Management of Long-Term Disability


The National Council of Social Service (NCSS) held a Symposium on the 'Management of Long-Term Disability' on 19 and 20 March 1998 at YWCA, Fort Canning. Mr David Werner, internationally renowned for his work in the field of Community-Based Rehabilitation (CBR) was in Singapore to participate in this Symposium and share his wealth of experience with local health care and disability professionals. A strong advocate for integration and participation of people with disabilities in the community and a person with a disability himself, Mr Werner has worked in more than 50 countries as a CBR consultant. He has also received several awards for his ground-breaking work, including the World Health Organisation's (WHO) first International Award in Health Education in 1985 and the MacArthur 'genius' fellowship in 1991. The following is an outline of Mr David Werner's Keynote Address at the opening of the Symposium.


When I was first asked to address the topic of "Management of Long-Term Disability", I had misgivings. As a person with a disability myself, "I am less interested in management" than in the never-ending struggle for acceptance, dignity and opportunity. Most disabled people seek liberation from prejudice, pity, over-protection, domination, cruelty and exclusion by society.

As an advocate of CBR, I have misgivings too. The emphasis on "management" fits like a well-worn glove onto the institutional bio-medical model of rehabilitation - a model in serious need of evolution.

Admittedly, many disabilities do have a medical component. For some, management by a professional team may be important or even life-saving. But, historically, the bio-medical focus has overshadowed the social. Until recently, the social dimension of disability - with all its cultural, economic and political components - has received too little attention. Fortunately, this is changing.

In introducing the theme of this Symposium, therefore, I have chosen to look at the concept of "Management of Long-Term Disability" in the broadest, far-reaching sense. I would like to ask two inter-related questions, which I hope may become a sort of compass or tiller to guide the journey of the Symposium.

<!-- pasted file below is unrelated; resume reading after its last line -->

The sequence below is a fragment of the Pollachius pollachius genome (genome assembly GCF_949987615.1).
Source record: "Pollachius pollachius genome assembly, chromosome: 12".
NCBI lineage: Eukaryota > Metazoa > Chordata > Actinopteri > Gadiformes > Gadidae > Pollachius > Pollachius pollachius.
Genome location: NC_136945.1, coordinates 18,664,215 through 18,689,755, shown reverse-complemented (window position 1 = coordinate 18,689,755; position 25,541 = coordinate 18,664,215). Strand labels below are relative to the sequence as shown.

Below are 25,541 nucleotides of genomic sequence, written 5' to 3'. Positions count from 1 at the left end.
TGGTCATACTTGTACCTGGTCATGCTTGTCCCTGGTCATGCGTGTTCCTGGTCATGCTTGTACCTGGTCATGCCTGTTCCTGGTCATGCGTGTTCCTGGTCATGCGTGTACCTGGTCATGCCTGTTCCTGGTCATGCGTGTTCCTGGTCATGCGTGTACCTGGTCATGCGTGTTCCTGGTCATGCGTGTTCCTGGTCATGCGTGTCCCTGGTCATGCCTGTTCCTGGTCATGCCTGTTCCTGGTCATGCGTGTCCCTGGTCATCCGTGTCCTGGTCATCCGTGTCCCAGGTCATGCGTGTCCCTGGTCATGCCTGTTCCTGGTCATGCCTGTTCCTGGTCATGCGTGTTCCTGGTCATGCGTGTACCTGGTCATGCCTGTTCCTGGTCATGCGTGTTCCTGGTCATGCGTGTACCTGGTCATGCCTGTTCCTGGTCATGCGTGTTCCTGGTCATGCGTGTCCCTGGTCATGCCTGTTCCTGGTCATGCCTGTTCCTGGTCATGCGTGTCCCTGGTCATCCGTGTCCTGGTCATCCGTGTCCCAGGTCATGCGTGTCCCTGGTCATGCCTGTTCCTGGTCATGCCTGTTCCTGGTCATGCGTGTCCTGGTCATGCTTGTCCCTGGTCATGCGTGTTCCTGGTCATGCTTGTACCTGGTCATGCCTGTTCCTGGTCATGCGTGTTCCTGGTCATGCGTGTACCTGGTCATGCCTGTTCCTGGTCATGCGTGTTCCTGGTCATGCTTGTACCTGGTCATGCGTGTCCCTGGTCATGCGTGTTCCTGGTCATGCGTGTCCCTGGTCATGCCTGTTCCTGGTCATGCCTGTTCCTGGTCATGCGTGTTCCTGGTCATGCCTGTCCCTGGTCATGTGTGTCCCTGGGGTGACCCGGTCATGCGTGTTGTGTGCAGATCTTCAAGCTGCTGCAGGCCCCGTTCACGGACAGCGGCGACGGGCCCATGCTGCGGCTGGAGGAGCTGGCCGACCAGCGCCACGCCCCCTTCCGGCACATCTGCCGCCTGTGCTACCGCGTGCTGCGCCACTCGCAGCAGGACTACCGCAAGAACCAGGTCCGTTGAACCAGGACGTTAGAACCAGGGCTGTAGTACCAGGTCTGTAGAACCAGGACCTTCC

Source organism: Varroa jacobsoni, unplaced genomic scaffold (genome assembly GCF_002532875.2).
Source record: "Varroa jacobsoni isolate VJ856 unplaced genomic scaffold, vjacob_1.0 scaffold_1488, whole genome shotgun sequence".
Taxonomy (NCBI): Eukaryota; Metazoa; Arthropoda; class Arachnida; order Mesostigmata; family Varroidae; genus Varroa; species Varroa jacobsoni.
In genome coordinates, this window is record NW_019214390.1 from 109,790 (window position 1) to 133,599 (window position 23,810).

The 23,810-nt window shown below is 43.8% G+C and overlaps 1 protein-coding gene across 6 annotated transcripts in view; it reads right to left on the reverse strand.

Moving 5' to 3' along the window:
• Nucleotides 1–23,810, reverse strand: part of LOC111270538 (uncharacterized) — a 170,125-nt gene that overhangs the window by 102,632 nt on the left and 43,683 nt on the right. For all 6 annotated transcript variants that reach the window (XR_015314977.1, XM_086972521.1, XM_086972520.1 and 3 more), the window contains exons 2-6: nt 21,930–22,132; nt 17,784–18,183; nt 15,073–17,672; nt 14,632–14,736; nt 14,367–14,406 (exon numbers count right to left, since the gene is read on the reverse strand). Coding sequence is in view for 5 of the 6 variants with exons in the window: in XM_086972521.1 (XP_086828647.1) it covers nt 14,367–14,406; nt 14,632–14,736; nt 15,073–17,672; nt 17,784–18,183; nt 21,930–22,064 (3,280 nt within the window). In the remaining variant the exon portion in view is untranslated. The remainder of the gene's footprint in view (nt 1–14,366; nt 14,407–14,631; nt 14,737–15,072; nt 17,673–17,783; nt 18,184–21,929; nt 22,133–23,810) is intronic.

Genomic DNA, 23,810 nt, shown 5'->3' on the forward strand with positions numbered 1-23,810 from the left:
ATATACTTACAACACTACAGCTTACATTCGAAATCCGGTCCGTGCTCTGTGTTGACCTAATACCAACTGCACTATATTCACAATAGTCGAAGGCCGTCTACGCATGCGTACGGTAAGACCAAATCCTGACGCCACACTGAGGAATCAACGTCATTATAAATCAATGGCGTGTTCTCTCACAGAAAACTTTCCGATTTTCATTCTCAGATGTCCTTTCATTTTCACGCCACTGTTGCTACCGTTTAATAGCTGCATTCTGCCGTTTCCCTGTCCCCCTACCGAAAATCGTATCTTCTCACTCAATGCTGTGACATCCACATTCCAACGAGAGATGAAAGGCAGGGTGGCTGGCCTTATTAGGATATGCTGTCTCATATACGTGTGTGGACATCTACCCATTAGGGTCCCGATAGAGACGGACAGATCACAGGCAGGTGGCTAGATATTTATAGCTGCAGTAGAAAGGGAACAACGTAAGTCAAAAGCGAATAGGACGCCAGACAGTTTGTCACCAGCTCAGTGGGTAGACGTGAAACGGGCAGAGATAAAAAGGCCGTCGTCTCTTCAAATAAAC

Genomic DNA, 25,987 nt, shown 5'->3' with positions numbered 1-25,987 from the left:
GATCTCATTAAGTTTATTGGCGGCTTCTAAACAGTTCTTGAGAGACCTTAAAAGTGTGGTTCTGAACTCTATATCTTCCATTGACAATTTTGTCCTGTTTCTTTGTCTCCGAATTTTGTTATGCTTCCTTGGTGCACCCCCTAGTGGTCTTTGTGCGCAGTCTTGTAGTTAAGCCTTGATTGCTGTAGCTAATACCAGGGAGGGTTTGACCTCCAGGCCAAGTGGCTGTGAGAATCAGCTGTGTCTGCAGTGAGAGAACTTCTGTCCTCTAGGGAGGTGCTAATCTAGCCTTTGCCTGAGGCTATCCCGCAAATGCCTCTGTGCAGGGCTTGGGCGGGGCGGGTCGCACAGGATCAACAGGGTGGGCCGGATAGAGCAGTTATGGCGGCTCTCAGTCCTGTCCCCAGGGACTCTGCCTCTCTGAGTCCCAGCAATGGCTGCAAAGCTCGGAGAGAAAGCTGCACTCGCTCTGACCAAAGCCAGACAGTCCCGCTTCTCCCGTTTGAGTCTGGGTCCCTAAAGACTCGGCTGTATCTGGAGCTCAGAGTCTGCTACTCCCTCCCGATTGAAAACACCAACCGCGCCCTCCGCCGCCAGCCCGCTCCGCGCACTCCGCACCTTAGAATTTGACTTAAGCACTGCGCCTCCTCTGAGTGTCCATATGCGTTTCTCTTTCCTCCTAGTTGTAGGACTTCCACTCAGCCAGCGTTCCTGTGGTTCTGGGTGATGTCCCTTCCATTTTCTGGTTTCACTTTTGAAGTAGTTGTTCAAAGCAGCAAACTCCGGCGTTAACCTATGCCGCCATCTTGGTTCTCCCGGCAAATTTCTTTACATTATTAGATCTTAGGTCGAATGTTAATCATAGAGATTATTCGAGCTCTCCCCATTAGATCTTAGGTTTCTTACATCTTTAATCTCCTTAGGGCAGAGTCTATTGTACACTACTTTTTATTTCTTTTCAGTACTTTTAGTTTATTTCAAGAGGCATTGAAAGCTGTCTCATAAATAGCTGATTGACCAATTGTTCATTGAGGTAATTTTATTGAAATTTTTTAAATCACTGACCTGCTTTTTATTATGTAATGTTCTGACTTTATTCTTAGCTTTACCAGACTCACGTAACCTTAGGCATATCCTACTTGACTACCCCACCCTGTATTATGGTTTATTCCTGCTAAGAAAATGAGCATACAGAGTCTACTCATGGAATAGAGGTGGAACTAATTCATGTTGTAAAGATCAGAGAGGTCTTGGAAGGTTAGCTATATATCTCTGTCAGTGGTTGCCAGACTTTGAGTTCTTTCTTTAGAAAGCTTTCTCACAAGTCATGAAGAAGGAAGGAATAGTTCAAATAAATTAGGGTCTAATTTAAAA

1. "What measures can we take to help society as a whole assume a kinder, more inclusive, more supportive position in relation to persons who are disabled or otherwise disadvantaged?"; and

  2. "What can we do to promote a social order that does more to prevent than to cause disabilities, and that strives to equalise opportunities for all disadvantaged persons, rather than to put at yet greater disadvantage?"

My basic thesis - admittedly somewhat utopian - is as follows:


Factors affecting disability

Prevalence and patterns of disability are affected by health, environmental, social, and economic trends. Poverty and socio-economic inequality significantly increase disability.

In recent decades, the physical, economic and ecological well-being of people at the local or "micro" level has been increasingly influenced by far-reaching decisions at the global or "macro" level. Concurrently, the gap between the rich and the poor, both within countries and between them, has been widening at an alarming rate.

Meanwhile, environmental resources are being drastically plundered - by the poor for survival and by the rich for unlimited profits - at rates that increasingly threaten the ecological balance and even the sustainability of life on our planet.

This pervasive imbalance has a drastic impact on patterns, prevalence and hence, on the long-term management of disability.


Weapons designed to disable

Landmines are a frequent cause of disability. In the last 20 years, the production, sales and deployment of landmines has escalated. Although the military-industrial complex calls the smaller ones "anti-personnel mines," the vast majority of mine victims are civilians - mostly women and children.

In Cambodia, Afghanistan, and scores of beleagured nations, thousands of children continue to lose their limbs to landmines. Millions of mines from wars long since ended lie in fields and forests for decades, waiting for hapless victims. The money presently being spent to defuse these mines is a small fraction of current expenditure on production and sale of new landmines.


Unfair social and economic policies

Landmines are the tip of the iceberg when it comes to the way profit-hungry market forces contribute to the emerging patterns of disability resulting from structural violence.

Public assistance to families in need - which had been government policy until a few years ago - have been drastically reduced ... just as it has been in most countries, rich and poor, during the last decade.